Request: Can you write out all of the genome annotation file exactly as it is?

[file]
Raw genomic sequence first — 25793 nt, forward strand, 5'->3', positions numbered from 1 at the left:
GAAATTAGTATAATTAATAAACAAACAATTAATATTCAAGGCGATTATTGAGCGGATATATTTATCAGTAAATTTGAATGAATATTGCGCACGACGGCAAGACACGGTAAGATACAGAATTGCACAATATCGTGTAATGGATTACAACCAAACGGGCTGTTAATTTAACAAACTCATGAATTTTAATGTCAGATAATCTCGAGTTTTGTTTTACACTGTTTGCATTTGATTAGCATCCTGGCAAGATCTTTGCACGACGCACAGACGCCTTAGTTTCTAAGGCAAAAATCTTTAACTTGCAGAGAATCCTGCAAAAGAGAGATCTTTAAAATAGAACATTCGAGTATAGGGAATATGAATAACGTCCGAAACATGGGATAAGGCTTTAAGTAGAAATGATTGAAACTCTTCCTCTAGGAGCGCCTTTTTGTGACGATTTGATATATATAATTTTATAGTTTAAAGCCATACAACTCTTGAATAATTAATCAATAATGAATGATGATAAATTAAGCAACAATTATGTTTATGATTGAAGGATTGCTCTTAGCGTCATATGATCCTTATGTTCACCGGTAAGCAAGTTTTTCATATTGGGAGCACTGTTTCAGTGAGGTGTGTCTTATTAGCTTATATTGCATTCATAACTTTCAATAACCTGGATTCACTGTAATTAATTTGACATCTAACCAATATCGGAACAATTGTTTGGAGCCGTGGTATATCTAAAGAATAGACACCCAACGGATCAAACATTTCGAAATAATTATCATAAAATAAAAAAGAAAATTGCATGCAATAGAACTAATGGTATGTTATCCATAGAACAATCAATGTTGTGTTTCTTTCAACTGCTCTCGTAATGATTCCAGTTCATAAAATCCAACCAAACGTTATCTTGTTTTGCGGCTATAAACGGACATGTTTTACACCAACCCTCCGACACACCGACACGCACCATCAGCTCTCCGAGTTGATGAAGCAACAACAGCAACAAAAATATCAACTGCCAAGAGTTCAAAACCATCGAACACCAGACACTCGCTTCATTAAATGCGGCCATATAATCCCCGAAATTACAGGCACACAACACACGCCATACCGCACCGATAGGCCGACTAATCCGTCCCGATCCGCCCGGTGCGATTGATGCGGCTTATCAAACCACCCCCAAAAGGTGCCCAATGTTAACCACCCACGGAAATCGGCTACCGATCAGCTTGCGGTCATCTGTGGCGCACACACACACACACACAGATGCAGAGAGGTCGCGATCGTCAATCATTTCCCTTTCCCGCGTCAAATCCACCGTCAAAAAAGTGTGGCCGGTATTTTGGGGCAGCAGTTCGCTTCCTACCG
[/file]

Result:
Raw genomic sequence first — 25793 nt, forward strand, 5'->3', positions numbered from 1 at the left:
GAAATTAGTATAATTAATAAACAAACAATTAATATTCAAGGCGATTATTGAGCGGATATATTTATCAGTAAATTTGAATGAATATTGCGCACGACGGCAAGACACGGTAAGATACAGAATTGCACAATATCGTGTAATGGATTACAACCAAACGGGCTGTTAATTTAACAAACTCATGAATTTTAATGTCAGATAATCTCGAGTTTTGTTTTACACTGTTTGCATTTGATTAGCATCCTGGCAAGATCTTTGCACGACGCACAGACGCCTTAGTTTCTAAGGCAAAAATCTTTAACTTGCAGAGAATCCTGCAAAAGAGAGATCTTTAAAATAGAACATTCGAGTATAGGGAATATGAATAACGTCCGAAACATGGGATAAGGCTTTAAGTAGAAATGATTGAAACTCTTCCTCTAGGAGCGCCTTTTTGTGACGATTTGATATATATAATTTTATAGTTTAAAGCCATACAACTCTTGAATAATTAATCAATAATGAATGATGATAAATTAAGCAACAATTATGTTTATGATTGAAGGATTGCTCTTAGCGTCATATGATCCTTATGTTCACCGGTAAGCAAGTTTTTCATATTGGGAGCACTGTTTCAGTGAGGTGTGTCTTATTAGCTTATATTGCATTCATAACTTTCAATAACCTGGATTCACTGTAATTAATTTGACATCTAACCAATATCGGAACAATTGTTTGGAGCCGTGGTATATCTAAAGAATAGACACCCAACGGATCAAACATTTCGAAATAATTATCATAAAATAAAAAAGAAAATTGCATGCAATAGAACTAATGGTATGTTATCCATAGAACAATCAATGTTGTGTTTCTTTCAACTGCTCTCGTAATGATTCCAGTTCATAAAATCCAACCAAACGTTATCTTGTTTTGCGGCTATAAACGGACATGTTTTACACCAACCCTCCGACACACCGACACGCACCATCAGCTCTCCGAGTTGATGAAGCAACAACAGCAACAAAAATATCAACTGCCAAGAGTTCAAAACCATCGAACACCAGACACTCGCTTCATTAAATGCGGCCATATAATCCCCGAAATTACAGGCACACAACACACGCCATACCGCACCGATAGGCCGACTAATCCGTCCCGATCCGCCCGGTGCGATTGATGCGGCTTATCAAACCACCCCCAAAAGGTGCCCAATGTTAACCACCCACGGAAATCGGCTACCGATCAGCTTGCGGTCATCTGTGGCGCACACACACACACACACAGATGCAGAGAGGTCGCGATCGTCAATCATTTCCCTTTCCCGCGTCAAATCCACCGTCAAAAAAGTGTGGCCGGTATTTTGGGGCAGCAGTTCGCTTCCTACCG